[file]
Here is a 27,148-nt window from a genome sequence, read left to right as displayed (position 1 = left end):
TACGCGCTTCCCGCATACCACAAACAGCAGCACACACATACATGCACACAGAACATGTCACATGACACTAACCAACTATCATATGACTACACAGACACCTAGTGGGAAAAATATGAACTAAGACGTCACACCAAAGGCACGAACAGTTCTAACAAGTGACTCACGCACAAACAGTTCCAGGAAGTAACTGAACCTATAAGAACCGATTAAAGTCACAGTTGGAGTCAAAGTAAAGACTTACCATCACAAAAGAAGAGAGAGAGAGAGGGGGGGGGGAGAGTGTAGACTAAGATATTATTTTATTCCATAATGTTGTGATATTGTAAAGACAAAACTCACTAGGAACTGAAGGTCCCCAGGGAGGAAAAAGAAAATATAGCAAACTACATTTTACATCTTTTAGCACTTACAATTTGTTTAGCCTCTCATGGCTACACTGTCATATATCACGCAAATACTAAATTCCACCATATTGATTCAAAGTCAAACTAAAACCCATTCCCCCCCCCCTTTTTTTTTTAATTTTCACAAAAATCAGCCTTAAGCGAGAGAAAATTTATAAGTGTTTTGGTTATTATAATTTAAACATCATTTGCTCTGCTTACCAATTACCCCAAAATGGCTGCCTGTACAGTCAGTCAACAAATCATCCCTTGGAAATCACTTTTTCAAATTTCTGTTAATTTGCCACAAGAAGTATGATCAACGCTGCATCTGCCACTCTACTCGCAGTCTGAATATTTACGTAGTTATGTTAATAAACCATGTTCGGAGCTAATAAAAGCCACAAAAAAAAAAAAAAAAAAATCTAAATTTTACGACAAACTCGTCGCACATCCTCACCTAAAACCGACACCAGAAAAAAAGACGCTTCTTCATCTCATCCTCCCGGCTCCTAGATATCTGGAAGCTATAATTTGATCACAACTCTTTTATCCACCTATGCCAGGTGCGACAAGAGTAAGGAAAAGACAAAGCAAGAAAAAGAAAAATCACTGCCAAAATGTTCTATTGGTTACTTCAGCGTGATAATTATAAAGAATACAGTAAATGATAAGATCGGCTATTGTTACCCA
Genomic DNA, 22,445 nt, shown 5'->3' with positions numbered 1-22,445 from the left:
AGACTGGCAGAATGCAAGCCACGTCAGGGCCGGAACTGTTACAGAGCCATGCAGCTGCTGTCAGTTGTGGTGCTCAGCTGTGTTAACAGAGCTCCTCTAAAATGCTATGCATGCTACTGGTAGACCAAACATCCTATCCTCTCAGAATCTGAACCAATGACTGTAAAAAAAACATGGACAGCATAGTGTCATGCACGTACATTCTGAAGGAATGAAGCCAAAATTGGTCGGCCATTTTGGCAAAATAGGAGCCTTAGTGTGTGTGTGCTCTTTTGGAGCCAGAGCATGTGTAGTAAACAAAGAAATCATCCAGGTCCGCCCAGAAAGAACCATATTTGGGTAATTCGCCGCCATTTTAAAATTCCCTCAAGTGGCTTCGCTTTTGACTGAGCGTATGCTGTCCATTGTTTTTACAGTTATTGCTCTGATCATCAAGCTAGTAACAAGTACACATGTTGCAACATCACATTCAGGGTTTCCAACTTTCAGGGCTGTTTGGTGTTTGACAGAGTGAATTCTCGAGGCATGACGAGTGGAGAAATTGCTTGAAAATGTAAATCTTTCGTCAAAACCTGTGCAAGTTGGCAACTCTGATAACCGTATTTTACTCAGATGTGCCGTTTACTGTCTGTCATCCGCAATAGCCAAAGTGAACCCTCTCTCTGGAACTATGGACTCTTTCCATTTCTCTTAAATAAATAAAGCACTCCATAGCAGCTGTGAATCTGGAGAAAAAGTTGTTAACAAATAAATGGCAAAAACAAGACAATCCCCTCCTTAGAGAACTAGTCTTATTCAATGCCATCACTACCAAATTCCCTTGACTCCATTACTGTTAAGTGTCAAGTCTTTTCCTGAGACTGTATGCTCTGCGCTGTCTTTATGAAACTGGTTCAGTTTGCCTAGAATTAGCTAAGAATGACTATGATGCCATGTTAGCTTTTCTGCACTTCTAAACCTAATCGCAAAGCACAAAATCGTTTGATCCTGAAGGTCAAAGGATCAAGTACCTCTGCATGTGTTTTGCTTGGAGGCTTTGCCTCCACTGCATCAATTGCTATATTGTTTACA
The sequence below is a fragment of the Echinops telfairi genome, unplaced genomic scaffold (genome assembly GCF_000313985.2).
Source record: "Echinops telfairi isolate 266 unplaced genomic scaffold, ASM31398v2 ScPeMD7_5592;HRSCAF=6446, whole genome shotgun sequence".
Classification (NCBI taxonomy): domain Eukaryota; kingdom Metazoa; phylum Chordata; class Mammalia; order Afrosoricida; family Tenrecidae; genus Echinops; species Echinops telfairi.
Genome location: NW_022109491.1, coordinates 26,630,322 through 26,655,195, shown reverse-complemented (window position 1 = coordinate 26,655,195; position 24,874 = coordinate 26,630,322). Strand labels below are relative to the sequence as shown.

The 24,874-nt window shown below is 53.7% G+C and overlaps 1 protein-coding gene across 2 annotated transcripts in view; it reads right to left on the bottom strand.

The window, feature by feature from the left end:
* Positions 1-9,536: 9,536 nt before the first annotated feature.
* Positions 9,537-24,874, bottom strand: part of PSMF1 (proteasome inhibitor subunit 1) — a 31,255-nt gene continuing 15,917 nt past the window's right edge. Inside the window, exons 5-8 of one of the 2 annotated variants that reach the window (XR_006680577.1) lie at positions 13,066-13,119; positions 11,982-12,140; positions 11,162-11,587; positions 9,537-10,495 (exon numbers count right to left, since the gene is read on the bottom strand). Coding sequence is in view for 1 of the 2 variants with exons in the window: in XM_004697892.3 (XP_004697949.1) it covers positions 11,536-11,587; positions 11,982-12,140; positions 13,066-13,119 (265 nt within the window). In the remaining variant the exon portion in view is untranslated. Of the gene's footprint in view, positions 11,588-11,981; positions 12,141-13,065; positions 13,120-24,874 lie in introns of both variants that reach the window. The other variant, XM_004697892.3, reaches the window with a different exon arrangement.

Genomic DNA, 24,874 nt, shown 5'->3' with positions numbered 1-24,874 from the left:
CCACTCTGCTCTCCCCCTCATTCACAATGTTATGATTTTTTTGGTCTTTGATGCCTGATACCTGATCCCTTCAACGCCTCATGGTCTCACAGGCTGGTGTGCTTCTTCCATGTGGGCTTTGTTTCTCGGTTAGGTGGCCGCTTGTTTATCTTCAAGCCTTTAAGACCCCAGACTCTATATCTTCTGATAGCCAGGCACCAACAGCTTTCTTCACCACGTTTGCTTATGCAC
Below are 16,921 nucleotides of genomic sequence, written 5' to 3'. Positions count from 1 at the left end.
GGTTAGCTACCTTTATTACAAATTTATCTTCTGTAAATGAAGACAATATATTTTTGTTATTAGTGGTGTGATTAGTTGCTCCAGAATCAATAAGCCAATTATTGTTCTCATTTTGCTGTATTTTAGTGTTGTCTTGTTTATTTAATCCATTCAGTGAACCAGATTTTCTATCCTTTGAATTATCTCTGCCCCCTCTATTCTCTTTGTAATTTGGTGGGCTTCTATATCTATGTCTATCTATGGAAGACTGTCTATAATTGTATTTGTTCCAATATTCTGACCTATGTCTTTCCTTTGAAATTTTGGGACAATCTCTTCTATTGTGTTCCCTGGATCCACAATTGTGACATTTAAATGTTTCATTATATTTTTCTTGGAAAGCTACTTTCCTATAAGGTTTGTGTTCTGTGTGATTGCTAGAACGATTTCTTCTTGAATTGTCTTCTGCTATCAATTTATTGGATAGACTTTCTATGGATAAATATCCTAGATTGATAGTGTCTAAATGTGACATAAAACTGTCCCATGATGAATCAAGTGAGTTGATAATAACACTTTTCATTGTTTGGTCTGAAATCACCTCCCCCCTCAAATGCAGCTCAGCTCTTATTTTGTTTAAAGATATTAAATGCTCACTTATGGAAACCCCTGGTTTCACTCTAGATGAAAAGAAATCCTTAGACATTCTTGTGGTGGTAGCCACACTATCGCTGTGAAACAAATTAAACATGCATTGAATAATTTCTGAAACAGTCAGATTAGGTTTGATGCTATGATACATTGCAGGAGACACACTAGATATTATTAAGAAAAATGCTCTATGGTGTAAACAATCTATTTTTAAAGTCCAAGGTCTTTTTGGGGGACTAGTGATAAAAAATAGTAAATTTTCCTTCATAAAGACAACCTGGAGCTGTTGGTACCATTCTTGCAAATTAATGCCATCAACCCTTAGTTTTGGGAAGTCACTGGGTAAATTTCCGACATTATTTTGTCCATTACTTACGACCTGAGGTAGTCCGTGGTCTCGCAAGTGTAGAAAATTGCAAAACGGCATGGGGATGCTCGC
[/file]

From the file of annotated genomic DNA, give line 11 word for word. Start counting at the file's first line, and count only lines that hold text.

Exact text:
* Positions 1-9,536: 9,536 nt before the first annotated feature.